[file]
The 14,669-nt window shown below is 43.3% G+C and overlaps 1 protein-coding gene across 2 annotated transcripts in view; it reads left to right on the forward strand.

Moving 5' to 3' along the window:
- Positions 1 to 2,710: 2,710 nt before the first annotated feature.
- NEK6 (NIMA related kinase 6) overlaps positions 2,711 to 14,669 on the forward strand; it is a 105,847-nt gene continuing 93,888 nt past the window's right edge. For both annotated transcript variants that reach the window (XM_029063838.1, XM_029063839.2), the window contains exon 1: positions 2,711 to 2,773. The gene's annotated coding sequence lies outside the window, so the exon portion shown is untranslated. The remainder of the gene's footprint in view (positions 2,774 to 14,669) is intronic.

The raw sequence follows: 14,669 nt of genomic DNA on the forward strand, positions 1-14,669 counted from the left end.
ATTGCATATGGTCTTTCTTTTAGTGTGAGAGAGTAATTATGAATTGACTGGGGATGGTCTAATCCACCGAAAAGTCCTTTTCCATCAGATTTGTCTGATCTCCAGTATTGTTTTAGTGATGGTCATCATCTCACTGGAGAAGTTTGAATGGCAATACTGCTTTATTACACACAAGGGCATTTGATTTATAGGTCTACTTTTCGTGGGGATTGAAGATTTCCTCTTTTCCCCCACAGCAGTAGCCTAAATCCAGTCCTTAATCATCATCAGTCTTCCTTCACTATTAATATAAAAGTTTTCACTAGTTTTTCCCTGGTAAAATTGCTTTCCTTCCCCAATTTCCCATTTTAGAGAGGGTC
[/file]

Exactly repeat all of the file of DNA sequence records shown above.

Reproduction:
The 14,669-nt window shown below is 43.3% G+C and overlaps 1 protein-coding gene across 2 annotated transcripts in view; it reads left to right on the forward strand.

Moving 5' to 3' along the window:
- Positions 1 to 2,710: 2,710 nt before the first annotated feature.
- NEK6 (NIMA related kinase 6) overlaps positions 2,711 to 14,669 on the forward strand; it is a 105,847-nt gene continuing 93,888 nt past the window's right edge. For both annotated transcript variants that reach the window (XM_029063838.1, XM_029063839.2), the window contains exon 1: positions 2,711 to 2,773. The gene's annotated coding sequence lies outside the window, so the exon portion shown is untranslated. The remainder of the gene's footprint in view (positions 2,774 to 14,669) is intronic.

The raw sequence follows: 14,669 nt of genomic DNA on the forward strand, positions 1-14,669 counted from the left end.
ATTGCATATGGTCTTTCTTTTAGTGTGAGAGAGTAATTATGAATTGACTGGGGATGGTCTAATCCACCGAAAAGTCCTTTTCCATCAGATTTGTCTGATCTCCAGTATTGTTTTAGTGATGGTCATCATCTCACTGGAGAAGTTTGAATGGCAATACTGCTTTATTACACACAAGGGCATTTGATTTATAGGTCTACTTTTCGTGGGGATTGAAGATTTCCTCTTTTCCCCCACAGCAGTAGCCTAAATCCAGTCCTTAATCATCATCAGTCTTCCTTCACTATTAATATAAAAGTTTTCACTAGTTTTTCCCTGGTAAAATTGCTTTCCTTCCCCAATTTCCCATTTTAGAGAGGGTC